Dimensions of law in the service of order : origins of the federal income tax 1861-1913
Stanley, Robert Howard, Corcoran Department of History, University of Virginia
McCurdy, Charles W., Department of History, University of Virginia
Holt, Michael, Department of History, University of Virginia
Harbaugh, William H., Department of History, University of Virginia
In the gap between the apparently democratic promise of income taxation and its incarnate historical reality lies a contradiction of the first order. The primary explain the purpose of this Dissertation is to existence of this contradiction through the analysis of the origins of income taxation as law in history.
The analysis proceeds from assumptions about law in history which challenge those implicit in the mainstream of American historical writing. It accepts the conclusion of the Legal Realists that specific laws have meaning only within a context which includes, but is not limited to, other legal devices. The analysis departs from Realism to add that law carries with it not only allocative impact, but also crucial symbolic consequences which connect in critical ways to larger structures of vision, value, Building upon those assumptions, the term Centrist to characterize and myth in society. this Dissertation uses the operation of the the ideology of the legal system in history and lawmakers who constituted it. Centrism included deeply held and traditional commitments to state support for enterprise, and a set of legal structures which expressed them.
It is the thesis of this Dissertation that what lawmakers shared through the Centrist system was far more important to the course of income taxation than what separated them. Because of its unique ability to address the issue of class structures in a society which was anxious about their existence, income taxation was invoked to forestall dissent against the course of Centrism during times of economic crisis. Its allocative dimension was kept negligible. The symbolic purpose of the tax was similarly constant: to persuade dissidents of the Left, the Right, or within the Center itself, of the essential fairness of the system by demonstrating its capacity to change and to address issues of concern. The analysis argues that income taxation was not used as a vehicle for the expansion of wealth and opportunity. product of the Center's efforts to Rather, as a protect itself against dissent, income taxation served as an important element in the maintenance of the traditional order.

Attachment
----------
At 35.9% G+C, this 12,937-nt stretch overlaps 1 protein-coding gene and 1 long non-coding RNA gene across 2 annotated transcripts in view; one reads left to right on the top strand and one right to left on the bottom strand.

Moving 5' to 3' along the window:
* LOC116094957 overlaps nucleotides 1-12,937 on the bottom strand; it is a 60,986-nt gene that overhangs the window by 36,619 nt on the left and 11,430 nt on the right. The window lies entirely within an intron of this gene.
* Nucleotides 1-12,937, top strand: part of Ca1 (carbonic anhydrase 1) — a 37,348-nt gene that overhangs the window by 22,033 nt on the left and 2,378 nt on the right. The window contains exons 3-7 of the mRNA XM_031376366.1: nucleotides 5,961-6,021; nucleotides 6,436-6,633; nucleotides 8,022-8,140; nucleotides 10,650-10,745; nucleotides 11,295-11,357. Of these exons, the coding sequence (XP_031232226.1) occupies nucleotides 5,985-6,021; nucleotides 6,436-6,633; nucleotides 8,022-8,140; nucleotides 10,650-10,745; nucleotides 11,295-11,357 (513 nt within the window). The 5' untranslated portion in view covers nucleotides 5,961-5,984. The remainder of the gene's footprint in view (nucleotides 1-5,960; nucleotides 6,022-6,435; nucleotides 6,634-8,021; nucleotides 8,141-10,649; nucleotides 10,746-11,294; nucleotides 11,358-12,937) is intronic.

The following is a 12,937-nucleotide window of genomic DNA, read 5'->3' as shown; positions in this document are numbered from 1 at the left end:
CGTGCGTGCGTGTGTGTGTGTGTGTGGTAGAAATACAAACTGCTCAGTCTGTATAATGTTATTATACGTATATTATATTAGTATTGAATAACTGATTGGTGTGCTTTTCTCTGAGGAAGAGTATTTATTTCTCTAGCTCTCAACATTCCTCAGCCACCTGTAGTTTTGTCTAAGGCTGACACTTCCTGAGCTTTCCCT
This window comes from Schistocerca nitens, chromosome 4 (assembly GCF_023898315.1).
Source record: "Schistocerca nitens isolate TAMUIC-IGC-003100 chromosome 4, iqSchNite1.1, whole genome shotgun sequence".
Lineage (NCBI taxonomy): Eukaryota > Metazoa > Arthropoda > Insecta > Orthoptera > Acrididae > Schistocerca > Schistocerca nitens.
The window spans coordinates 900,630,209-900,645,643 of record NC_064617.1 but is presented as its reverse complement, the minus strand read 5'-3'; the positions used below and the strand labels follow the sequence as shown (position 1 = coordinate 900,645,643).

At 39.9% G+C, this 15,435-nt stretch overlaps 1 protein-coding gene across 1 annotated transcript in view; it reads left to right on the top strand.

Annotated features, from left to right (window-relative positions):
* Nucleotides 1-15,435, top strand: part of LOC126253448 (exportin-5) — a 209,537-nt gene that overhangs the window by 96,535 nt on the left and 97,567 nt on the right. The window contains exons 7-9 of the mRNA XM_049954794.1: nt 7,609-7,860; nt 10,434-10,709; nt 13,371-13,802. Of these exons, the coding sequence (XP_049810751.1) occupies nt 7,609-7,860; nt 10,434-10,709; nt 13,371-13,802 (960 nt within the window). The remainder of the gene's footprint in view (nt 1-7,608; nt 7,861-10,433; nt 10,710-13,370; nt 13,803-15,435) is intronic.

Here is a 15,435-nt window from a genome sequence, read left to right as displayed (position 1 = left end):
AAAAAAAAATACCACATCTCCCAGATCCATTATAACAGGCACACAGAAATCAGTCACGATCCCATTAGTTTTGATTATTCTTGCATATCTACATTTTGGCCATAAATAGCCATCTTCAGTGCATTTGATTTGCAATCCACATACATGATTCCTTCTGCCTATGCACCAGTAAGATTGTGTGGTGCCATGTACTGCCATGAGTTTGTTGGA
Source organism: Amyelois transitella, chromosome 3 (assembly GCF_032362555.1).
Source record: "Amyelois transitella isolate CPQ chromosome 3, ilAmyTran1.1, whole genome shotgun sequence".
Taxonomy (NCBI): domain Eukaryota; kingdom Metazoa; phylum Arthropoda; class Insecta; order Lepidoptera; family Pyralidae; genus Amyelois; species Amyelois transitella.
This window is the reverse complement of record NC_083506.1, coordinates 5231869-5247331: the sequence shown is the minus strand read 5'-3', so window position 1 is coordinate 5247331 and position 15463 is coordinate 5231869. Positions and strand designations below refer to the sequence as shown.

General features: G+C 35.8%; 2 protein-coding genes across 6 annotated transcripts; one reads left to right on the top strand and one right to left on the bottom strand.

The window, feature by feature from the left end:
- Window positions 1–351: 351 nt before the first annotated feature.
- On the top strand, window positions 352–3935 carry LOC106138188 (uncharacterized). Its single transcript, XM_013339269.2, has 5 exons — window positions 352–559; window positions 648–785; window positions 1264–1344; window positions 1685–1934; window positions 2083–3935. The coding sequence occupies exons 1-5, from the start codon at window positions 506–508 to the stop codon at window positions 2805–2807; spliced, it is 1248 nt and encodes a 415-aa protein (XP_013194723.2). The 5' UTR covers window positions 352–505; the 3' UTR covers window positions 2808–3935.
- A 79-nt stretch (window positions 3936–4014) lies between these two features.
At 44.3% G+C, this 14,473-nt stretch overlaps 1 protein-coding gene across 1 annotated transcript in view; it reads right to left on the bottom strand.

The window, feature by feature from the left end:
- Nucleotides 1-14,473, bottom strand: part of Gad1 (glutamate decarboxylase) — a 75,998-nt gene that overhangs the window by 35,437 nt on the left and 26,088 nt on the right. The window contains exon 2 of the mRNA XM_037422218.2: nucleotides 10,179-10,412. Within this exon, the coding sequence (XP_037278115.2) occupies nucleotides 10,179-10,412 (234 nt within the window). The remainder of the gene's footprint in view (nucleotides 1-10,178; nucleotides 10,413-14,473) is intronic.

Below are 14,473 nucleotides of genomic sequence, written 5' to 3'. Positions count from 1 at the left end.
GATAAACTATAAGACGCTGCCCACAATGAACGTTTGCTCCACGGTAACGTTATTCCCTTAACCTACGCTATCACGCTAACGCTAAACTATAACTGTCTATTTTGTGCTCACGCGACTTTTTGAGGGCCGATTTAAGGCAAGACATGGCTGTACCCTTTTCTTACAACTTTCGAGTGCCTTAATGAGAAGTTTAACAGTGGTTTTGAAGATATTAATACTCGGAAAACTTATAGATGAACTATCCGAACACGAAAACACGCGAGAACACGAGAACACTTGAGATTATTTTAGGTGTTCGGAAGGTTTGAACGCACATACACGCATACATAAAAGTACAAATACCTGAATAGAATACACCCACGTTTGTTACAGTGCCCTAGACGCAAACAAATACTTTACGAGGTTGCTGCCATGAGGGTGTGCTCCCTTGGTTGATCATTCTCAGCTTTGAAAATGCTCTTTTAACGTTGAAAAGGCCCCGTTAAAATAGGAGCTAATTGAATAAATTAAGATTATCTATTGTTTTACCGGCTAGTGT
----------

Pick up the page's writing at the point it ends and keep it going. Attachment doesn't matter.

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PHD (Doctor of Philosophy)
History, Income tax, United States, Law and legislation
Digitization of this thesis was made possible by a generous grant from the Jefferson Trust, 2015.
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